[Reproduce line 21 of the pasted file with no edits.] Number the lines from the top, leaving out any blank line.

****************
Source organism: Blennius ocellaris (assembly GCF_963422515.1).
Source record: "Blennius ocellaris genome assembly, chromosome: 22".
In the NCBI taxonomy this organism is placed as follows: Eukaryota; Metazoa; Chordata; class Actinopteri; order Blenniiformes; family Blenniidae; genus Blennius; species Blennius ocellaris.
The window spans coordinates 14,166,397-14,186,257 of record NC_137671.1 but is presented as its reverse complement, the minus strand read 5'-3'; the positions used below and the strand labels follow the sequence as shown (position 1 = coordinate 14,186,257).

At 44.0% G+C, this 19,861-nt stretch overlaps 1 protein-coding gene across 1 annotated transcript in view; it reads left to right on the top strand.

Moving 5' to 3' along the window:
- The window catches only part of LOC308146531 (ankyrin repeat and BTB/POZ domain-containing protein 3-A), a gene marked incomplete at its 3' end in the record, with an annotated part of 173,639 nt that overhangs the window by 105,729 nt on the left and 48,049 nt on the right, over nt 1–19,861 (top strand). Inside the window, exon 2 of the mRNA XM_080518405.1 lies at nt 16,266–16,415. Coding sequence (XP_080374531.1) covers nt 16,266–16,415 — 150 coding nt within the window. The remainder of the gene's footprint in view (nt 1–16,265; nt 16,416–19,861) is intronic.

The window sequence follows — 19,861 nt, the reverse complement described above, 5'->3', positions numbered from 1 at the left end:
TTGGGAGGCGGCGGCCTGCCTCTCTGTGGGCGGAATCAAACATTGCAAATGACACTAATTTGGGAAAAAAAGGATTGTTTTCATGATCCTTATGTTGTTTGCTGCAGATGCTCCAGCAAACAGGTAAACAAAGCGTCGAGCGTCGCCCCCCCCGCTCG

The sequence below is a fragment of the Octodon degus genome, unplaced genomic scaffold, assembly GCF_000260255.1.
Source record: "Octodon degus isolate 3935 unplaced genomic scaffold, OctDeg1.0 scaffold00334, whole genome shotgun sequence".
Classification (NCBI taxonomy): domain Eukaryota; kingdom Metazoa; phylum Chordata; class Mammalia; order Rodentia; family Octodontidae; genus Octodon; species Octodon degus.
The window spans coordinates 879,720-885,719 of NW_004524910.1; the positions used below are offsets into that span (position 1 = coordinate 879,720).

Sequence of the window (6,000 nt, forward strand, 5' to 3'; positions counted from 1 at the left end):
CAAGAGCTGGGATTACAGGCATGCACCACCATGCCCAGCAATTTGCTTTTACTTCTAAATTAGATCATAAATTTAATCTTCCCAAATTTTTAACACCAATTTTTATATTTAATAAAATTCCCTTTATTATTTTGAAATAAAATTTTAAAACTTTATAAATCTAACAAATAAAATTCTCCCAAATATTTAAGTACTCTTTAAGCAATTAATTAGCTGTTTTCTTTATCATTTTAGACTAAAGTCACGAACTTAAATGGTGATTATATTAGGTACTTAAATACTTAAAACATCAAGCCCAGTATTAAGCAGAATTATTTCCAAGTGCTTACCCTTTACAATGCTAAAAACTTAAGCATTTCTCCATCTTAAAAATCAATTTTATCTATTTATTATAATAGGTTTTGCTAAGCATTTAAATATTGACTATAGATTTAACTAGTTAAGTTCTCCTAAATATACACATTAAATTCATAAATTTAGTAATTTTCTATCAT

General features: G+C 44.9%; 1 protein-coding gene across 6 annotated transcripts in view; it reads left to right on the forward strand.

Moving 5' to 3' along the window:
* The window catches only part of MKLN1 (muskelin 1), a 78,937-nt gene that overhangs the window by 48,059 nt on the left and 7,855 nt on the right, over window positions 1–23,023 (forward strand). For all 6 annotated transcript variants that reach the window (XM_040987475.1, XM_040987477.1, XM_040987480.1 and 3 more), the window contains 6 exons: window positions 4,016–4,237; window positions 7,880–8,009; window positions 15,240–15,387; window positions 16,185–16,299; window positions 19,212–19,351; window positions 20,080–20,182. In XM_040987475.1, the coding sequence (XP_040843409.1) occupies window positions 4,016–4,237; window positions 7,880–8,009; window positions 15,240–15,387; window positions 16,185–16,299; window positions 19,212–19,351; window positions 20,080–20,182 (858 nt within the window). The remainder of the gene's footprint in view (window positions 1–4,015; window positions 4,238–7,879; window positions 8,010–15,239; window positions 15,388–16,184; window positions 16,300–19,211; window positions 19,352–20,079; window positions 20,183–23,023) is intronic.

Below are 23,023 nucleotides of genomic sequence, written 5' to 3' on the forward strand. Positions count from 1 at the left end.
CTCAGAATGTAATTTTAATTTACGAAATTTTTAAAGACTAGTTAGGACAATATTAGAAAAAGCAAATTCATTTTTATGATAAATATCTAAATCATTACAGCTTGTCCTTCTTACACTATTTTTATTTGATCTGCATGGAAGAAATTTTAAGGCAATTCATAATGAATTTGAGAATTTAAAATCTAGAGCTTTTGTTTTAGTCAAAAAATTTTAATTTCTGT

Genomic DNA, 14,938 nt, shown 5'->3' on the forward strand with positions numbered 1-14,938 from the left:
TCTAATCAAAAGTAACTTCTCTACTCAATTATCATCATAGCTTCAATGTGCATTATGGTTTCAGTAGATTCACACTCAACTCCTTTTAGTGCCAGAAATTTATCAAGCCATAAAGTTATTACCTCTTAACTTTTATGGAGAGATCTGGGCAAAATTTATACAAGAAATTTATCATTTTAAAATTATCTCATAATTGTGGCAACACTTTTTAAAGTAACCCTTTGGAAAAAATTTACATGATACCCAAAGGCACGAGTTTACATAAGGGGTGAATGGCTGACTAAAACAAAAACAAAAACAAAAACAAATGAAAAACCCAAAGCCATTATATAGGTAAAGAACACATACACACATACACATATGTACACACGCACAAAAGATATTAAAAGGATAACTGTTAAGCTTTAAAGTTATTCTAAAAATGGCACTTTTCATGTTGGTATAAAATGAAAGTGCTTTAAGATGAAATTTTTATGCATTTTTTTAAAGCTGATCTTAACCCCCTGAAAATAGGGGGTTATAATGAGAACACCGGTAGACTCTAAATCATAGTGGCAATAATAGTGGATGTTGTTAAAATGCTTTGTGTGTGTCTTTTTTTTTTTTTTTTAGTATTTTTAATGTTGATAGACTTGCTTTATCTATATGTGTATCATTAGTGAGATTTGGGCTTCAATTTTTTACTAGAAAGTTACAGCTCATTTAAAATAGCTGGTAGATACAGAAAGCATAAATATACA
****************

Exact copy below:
Genomic DNA, 14,938 nt, shown 5'->3' on the forward strand with positions numbered 1-14,938 from the left: